Tuesday, October 2, 2012

Speaking Up at Meetings

There is an interesting article on the TODAY web site of MSNBC about different behaviors of women and men in meetings, with some unexpected twists and turns.  It is authored by Seattle-area writer Dana Marcario and reports on a study by researchers Chris Karpowitz of BYU and Tali Mendelberg of Princeton published in the American Polical Science Review.  The study finds that women speak up 25% less than their male counterparts in meetings where they are in the minority, which is not the case with men when they are in the minority.

Quoting co-author Tali Mendelberg for Princeton:
“In school boards, governing boards of organizations and firms, and legislative committees, women are often a minority of members, and the group uses majority rule to make its decisions.  These settings will produce a dramatic inequality in women’s floor time and in many other ways. Women are less likely to be viewed and to view themselves as influential in the group and to feel that their ‘voice is heard.’”

However, the situation changes drastically when women form the majority or when a consensus is required.  Not unexpectedly, women speak up when in the majority, but this also happens when they are in the minority but the group needs to reach a unanimous conclusion.

I really like this quote from Ms. Marcario on unexpected things that happen when women do speak up:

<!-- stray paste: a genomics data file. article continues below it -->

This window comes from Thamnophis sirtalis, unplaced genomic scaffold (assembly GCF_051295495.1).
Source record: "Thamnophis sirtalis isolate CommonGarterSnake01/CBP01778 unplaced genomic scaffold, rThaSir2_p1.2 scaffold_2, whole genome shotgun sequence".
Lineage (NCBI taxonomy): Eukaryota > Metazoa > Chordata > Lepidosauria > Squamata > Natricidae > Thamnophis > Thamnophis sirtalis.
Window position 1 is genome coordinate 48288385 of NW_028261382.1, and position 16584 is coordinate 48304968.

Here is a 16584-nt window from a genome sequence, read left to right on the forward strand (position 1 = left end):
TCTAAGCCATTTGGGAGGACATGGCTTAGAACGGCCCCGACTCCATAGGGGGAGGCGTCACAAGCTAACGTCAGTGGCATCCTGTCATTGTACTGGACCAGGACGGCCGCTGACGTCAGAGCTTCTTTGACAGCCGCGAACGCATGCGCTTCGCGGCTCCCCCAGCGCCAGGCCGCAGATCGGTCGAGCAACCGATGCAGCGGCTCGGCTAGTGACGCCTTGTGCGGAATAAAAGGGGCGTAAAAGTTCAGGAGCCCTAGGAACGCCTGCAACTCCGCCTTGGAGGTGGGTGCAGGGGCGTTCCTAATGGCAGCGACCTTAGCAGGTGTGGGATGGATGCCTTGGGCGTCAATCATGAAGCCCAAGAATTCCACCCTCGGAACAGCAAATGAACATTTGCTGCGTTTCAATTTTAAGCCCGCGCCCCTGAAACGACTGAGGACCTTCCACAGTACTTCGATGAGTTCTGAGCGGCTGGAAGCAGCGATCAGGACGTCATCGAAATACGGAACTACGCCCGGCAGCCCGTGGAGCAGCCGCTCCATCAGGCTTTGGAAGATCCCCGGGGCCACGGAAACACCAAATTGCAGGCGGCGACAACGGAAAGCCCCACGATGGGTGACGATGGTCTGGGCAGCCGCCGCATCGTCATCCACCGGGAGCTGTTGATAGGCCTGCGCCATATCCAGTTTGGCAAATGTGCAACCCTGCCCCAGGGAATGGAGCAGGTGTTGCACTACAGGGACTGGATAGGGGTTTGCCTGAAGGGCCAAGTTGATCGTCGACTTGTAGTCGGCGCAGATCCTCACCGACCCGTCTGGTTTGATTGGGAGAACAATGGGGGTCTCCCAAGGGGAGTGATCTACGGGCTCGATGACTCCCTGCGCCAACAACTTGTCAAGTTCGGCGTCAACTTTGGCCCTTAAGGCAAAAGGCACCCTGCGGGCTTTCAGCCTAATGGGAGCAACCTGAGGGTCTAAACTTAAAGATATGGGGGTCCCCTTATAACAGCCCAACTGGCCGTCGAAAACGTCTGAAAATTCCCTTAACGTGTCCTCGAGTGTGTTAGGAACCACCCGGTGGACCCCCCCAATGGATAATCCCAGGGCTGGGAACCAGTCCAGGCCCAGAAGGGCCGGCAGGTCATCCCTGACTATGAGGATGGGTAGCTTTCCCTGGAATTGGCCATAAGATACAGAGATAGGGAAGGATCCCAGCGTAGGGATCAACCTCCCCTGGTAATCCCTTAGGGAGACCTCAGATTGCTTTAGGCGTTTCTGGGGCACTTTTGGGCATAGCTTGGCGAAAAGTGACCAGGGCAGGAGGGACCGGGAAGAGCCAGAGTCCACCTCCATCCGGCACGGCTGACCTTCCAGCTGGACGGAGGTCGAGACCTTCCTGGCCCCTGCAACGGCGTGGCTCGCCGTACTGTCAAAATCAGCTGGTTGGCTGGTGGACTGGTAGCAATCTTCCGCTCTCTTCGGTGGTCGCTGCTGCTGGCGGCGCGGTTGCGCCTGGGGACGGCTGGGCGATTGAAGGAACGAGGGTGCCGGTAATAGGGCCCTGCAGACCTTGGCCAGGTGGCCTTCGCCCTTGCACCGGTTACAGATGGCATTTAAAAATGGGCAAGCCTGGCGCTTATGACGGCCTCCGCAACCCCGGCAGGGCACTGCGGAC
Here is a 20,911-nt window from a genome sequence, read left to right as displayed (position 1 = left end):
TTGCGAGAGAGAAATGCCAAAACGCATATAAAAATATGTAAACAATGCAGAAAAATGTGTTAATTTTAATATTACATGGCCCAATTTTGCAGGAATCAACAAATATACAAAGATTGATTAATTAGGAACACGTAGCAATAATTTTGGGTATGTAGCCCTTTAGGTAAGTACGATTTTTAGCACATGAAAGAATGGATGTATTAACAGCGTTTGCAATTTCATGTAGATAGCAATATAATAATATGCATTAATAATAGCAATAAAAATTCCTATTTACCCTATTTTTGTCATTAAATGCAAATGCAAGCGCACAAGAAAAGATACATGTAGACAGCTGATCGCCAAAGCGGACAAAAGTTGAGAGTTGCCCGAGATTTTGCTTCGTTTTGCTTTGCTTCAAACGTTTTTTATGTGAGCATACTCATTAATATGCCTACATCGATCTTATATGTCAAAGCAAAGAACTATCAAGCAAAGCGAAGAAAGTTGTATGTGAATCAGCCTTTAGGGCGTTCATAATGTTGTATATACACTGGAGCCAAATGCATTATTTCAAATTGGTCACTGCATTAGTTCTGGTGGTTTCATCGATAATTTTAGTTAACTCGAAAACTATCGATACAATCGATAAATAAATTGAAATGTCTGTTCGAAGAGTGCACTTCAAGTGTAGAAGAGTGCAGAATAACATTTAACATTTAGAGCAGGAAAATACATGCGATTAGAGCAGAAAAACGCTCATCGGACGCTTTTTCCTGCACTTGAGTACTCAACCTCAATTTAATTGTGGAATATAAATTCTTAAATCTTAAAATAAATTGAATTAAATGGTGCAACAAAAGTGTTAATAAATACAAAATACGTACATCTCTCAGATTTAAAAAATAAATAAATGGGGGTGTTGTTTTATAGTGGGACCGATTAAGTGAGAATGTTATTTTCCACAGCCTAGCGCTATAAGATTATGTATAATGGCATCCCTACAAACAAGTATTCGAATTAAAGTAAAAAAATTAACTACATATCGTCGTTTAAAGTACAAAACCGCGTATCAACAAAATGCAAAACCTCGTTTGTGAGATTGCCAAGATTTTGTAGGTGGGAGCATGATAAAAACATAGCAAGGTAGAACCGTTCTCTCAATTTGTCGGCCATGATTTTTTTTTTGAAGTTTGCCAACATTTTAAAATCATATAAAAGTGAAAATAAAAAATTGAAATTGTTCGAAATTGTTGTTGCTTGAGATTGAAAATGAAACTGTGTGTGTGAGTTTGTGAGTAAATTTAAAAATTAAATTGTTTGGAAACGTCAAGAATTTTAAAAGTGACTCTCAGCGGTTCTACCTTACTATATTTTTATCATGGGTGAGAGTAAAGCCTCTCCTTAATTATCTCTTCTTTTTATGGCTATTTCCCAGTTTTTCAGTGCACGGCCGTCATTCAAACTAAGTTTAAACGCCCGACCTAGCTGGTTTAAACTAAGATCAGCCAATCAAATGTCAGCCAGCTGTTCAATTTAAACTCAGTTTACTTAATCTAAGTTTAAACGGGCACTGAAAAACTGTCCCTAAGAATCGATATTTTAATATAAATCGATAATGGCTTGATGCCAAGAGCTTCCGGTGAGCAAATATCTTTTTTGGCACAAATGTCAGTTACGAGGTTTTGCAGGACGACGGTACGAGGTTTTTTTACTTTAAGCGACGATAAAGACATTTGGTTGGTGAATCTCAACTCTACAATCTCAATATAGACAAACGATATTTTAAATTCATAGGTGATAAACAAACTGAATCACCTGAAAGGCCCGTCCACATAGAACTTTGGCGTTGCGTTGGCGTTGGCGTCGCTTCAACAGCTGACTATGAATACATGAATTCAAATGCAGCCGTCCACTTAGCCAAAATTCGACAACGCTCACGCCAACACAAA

"The study’s researchers noted that women not only flourished when the group had to build consensus, but discussions began to take a different tone as well. When women took more active roles, the whole vibe of the group changed. The researchers found those groups to be more positive, more inclusive and have fewer negative interruptions than the male-dominated discussion."

So there is a silver lining to this report.  Yes, women often speak less in meetings to their detriment.  But, in the right situations, they pipe up and change the dynamic of the group for the better.


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  2. Valian discusses this in Why So Slow (1998) and cites a paper from 1992 (Haslett,Geis, & Carter). Women learn that it is better to keep quiet than to speak up and gain disadvantage. This is also in the talk I gave in the CSWA session on Unconscious Bias (posted at http://www.aas.org/cswa/unconsciousbias.html).

    It's nice that new studies keep reaffirming what has been found previously (on various topics like this), but I'm mildly perplexed by the reporting that indicates it's new knowledge. And frustrated. Why is is so hard for this kind of evidence to remain known? Why does it fade so easily in the public eye again and again?